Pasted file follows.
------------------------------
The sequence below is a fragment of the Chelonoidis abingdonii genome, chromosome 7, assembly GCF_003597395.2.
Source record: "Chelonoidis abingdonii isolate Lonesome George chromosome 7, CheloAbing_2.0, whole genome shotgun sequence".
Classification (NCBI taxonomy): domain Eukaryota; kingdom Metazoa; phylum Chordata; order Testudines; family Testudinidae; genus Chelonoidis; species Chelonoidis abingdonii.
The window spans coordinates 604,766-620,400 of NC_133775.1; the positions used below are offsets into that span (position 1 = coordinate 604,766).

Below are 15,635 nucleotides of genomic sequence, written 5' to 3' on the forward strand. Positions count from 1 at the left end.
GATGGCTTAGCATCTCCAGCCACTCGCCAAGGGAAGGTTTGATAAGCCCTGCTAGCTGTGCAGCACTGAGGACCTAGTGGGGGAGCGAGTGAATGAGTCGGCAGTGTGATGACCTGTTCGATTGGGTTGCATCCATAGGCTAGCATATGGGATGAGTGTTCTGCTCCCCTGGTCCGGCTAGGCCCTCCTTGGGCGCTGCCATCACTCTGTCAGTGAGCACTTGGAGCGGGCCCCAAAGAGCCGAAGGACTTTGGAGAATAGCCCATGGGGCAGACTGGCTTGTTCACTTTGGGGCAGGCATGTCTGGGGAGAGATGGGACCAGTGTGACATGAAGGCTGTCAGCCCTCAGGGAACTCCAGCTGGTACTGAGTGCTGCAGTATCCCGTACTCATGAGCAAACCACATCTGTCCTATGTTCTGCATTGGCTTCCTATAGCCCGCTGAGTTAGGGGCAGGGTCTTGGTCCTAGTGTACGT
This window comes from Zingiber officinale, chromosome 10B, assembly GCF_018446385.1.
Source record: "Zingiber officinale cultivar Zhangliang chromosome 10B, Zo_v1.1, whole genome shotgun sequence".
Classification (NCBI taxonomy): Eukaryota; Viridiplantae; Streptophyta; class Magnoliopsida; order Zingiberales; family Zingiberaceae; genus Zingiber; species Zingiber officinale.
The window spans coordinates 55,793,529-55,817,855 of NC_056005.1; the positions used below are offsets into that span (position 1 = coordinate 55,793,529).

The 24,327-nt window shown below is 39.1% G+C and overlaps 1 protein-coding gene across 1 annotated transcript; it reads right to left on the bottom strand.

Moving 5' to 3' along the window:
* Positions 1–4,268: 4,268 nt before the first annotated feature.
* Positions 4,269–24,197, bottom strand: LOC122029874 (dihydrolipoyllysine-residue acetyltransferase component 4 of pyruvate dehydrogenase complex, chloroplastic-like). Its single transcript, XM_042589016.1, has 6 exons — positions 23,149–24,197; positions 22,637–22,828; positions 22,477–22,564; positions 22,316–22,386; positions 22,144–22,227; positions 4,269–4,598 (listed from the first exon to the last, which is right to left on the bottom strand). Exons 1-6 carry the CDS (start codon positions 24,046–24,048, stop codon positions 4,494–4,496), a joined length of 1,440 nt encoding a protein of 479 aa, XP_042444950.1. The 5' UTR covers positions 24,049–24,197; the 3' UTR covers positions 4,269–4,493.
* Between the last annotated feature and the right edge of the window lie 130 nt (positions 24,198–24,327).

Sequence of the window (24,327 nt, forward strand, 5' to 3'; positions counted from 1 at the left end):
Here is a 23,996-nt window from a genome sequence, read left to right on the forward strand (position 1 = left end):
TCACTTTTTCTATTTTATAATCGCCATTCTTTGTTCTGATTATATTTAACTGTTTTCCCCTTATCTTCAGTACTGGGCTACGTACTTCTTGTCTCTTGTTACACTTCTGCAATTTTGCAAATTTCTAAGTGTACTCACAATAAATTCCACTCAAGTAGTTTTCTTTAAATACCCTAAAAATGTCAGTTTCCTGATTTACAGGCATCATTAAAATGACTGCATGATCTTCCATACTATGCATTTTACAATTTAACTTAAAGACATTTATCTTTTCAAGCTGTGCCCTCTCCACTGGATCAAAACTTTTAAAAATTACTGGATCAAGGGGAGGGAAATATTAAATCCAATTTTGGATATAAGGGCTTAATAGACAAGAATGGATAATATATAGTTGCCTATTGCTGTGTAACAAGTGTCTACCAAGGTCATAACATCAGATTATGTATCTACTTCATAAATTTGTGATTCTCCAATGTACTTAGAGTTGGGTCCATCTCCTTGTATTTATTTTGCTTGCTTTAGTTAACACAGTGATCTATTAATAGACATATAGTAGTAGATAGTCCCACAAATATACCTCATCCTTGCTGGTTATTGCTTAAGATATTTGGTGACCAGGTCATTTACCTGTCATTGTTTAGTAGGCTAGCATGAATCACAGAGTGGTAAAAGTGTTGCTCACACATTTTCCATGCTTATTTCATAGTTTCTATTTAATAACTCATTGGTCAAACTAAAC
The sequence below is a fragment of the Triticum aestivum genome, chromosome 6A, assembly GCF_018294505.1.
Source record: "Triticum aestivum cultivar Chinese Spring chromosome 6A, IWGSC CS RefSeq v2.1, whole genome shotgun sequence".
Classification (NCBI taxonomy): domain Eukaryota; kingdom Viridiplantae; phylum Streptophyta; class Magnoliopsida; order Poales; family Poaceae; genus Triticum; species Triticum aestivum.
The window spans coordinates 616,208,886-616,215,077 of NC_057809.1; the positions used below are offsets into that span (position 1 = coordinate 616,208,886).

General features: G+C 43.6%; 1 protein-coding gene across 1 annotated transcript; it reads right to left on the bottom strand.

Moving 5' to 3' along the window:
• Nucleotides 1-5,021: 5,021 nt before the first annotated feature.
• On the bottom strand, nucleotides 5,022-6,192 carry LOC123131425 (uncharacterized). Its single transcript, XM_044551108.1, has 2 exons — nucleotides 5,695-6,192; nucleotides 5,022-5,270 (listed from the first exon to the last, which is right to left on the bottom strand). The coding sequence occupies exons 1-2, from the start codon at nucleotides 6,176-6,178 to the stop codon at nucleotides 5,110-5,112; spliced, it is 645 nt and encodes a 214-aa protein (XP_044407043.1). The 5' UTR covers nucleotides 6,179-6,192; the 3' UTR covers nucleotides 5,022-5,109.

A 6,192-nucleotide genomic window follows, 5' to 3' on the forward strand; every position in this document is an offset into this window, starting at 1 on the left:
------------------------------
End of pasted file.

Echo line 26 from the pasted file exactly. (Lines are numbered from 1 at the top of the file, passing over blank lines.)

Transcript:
• On the bottom strand, nucleotides 5,022-6,192 carry LOC123131425 (uncharacterized). Its single transcript, XM_044551108.1, has 2 exons — nucleotides 5,695-6,192; nucleotides 5,022-5,270 (listed from the first exon to the last, which is right to left on the bottom strand). The coding sequence occupies exons 1-2, from the start codon at nucleotides 6,176-6,178 to the stop codon at nucleotides 5,110-5,112; spliced, it is 645 nt and encodes a 214-aa protein (XP_044407043.1). The 5' UTR covers nucleotides 6,179-6,192; the 3' UTR covers nucleotides 5,022-5,109.